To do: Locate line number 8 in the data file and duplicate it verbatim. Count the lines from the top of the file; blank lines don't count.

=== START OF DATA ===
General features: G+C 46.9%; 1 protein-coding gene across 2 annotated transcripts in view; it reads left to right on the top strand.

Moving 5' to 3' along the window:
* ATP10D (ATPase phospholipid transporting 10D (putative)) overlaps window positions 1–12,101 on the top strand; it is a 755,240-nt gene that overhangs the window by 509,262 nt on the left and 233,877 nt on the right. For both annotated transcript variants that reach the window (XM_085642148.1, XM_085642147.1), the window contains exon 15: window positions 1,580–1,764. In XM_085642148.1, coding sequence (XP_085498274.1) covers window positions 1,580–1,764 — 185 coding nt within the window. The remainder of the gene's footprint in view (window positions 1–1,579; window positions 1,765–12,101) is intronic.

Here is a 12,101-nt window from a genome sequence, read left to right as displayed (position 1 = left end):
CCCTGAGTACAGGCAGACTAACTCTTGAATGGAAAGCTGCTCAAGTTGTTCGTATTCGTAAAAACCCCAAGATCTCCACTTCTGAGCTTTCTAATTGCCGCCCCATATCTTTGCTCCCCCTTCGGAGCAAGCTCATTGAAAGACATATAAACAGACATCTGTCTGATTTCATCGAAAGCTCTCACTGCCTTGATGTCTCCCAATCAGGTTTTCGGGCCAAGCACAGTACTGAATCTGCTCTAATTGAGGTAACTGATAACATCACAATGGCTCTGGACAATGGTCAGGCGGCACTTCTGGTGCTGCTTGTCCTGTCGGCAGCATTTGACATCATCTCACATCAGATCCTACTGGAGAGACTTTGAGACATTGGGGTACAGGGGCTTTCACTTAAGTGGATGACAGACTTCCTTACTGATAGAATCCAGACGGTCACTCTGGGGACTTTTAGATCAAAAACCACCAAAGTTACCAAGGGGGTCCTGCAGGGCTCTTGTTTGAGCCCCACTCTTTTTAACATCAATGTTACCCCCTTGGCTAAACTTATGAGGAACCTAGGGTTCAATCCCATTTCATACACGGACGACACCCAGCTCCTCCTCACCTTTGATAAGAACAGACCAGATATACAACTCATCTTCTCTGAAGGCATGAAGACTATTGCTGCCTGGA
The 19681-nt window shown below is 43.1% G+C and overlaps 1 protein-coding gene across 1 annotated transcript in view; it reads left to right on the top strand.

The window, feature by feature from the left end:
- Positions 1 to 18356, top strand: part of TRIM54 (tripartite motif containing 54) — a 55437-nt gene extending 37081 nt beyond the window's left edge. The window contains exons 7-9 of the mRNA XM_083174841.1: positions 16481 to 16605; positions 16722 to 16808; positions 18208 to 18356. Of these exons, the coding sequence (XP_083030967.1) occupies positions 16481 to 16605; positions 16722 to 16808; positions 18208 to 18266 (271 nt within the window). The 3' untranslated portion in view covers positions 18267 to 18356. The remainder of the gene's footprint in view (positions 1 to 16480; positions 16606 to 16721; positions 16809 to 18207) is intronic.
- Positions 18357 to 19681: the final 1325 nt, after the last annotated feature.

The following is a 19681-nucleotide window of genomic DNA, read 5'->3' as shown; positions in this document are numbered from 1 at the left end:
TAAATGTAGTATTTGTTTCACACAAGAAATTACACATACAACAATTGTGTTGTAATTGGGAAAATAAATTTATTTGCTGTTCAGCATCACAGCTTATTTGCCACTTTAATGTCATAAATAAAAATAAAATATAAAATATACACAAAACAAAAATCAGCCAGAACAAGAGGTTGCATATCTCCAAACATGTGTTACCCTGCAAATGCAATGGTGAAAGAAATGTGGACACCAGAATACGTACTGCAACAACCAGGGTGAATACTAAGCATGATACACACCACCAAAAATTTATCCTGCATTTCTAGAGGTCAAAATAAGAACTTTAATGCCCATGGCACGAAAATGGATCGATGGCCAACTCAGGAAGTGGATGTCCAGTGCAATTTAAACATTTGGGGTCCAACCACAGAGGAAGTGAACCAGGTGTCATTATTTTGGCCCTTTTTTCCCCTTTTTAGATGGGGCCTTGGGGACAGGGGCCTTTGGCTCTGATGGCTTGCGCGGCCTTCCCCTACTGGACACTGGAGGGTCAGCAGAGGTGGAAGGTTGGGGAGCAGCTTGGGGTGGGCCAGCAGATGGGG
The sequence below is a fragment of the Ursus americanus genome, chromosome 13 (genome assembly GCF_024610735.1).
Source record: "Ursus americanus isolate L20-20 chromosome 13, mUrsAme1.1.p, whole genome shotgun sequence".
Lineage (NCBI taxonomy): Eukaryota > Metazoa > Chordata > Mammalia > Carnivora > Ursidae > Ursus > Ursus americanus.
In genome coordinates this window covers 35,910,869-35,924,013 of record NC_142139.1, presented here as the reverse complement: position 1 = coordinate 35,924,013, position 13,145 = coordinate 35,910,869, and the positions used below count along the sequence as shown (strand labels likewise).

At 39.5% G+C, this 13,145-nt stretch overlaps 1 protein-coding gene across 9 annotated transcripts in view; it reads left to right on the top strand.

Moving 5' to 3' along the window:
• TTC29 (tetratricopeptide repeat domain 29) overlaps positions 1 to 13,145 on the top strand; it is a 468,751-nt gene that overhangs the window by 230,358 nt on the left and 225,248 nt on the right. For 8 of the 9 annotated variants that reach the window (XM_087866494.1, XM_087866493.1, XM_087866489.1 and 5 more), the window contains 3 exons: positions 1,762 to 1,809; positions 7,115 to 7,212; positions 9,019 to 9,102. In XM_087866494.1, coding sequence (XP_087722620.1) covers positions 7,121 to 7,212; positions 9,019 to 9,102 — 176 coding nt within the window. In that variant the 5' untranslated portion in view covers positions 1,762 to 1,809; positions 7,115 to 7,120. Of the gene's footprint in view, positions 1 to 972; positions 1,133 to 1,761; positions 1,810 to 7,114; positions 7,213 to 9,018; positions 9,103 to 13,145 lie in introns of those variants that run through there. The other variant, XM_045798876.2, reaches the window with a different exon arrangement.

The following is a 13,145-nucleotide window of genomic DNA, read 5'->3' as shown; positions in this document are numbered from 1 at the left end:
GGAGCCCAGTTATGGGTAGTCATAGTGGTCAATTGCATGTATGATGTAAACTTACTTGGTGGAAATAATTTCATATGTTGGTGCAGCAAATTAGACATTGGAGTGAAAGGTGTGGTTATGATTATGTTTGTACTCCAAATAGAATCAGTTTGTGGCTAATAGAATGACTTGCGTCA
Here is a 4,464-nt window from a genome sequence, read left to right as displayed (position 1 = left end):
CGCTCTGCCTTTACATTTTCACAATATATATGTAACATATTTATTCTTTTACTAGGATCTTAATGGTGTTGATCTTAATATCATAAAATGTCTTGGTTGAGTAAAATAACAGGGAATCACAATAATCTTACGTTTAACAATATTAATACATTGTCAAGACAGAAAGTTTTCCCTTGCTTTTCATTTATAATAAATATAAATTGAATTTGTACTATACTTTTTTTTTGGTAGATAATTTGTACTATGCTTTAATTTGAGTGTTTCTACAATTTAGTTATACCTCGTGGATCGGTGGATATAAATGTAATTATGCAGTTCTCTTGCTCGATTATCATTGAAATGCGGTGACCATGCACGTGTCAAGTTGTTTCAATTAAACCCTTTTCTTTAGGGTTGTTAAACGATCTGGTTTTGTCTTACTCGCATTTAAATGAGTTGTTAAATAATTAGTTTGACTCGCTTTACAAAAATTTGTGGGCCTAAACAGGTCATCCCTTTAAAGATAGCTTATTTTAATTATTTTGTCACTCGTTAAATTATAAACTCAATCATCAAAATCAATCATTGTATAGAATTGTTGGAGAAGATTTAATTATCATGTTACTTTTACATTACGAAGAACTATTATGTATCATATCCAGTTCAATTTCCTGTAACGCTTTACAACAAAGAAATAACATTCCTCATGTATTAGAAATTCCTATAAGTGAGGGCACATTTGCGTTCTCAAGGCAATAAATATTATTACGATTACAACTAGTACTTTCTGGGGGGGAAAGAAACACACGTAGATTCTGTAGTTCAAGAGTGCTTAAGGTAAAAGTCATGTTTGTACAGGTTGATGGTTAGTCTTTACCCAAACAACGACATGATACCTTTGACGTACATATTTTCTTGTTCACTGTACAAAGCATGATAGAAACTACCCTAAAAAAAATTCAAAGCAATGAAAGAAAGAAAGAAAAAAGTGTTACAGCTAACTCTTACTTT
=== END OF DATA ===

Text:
- Positions 1 to 18356, top strand: part of TRIM54 (tripartite motif containing 54) — a 55437-nt gene extending 37081 nt beyond the window's left edge. The window contains exons 7-9 of the mRNA XM_083174841.1: positions 16481 to 16605; positions 16722 to 16808; positions 18208 to 18356. Of these exons, the coding sequence (XP_083030967.1) occupies positions 16481 to 16605; positions 16722 to 16808; positions 18208 to 18266 (271 nt within the window). The 3' untranslated portion in view covers positions 18267 to 18356. The remainder of the gene's footprint in view (positions 1 to 16480; positions 16606 to 16721; positions 16809 to 18207) is intronic.